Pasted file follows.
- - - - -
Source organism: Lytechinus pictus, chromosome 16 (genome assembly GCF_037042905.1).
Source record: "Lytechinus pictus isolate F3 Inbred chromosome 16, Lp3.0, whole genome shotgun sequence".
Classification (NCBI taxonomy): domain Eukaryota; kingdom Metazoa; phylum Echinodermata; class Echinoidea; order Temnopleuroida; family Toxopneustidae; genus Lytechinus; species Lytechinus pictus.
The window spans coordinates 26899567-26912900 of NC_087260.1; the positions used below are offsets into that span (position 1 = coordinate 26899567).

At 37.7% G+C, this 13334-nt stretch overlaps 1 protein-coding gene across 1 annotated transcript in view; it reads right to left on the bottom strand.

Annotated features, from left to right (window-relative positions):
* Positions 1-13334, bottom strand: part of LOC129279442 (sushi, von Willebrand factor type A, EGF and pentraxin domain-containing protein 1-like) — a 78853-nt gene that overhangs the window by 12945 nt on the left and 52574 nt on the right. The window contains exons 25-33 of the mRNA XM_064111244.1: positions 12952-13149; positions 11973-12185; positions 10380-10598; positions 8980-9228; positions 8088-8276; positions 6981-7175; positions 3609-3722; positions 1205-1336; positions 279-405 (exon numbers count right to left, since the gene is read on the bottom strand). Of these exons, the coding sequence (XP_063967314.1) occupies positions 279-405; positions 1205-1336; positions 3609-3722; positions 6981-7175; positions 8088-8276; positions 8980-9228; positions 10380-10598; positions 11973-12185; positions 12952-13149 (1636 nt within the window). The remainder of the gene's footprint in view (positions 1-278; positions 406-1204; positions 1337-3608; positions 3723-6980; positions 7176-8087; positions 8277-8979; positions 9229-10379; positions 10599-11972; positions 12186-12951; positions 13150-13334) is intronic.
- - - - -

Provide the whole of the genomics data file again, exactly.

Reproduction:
Source organism: Lytechinus pictus, chromosome 16 (genome assembly GCF_037042905.1).
Source record: "Lytechinus pictus isolate F3 Inbred chromosome 16, Lp3.0, whole genome shotgun sequence".
Classification (NCBI taxonomy): domain Eukaryota; kingdom Metazoa; phylum Echinodermata; class Echinoidea; order Temnopleuroida; family Toxopneustidae; genus Lytechinus; species Lytechinus pictus.
The window spans coordinates 26899567-26912900 of NC_087260.1; the positions used below are offsets into that span (position 1 = coordinate 26899567).

At 37.7% G+C, this 13334-nt stretch overlaps 1 protein-coding gene across 1 annotated transcript in view; it reads right to left on the bottom strand.

Annotated features, from left to right (window-relative positions):
* Positions 1-13334, bottom strand: part of LOC129279442 (sushi, von Willebrand factor type A, EGF and pentraxin domain-containing protein 1-like) — a 78853-nt gene that overhangs the window by 12945 nt on the left and 52574 nt on the right. The window contains exons 25-33 of the mRNA XM_064111244.1: positions 12952-13149; positions 11973-12185; positions 10380-10598; positions 8980-9228; positions 8088-8276; positions 6981-7175; positions 3609-3722; positions 1205-1336; positions 279-405 (exon numbers count right to left, since the gene is read on the bottom strand). Of these exons, the coding sequence (XP_063967314.1) occupies positions 279-405; positions 1205-1336; positions 3609-3722; positions 6981-7175; positions 8088-8276; positions 8980-9228; positions 10380-10598; positions 11973-12185; positions 12952-13149 (1636 nt within the window). The remainder of the gene's footprint in view (positions 1-278; positions 406-1204; positions 1337-3608; positions 3723-6980; positions 7176-8087; positions 8277-8979; positions 9229-10379; positions 10599-11972; positions 12186-12951; positions 13150-13334) is intronic.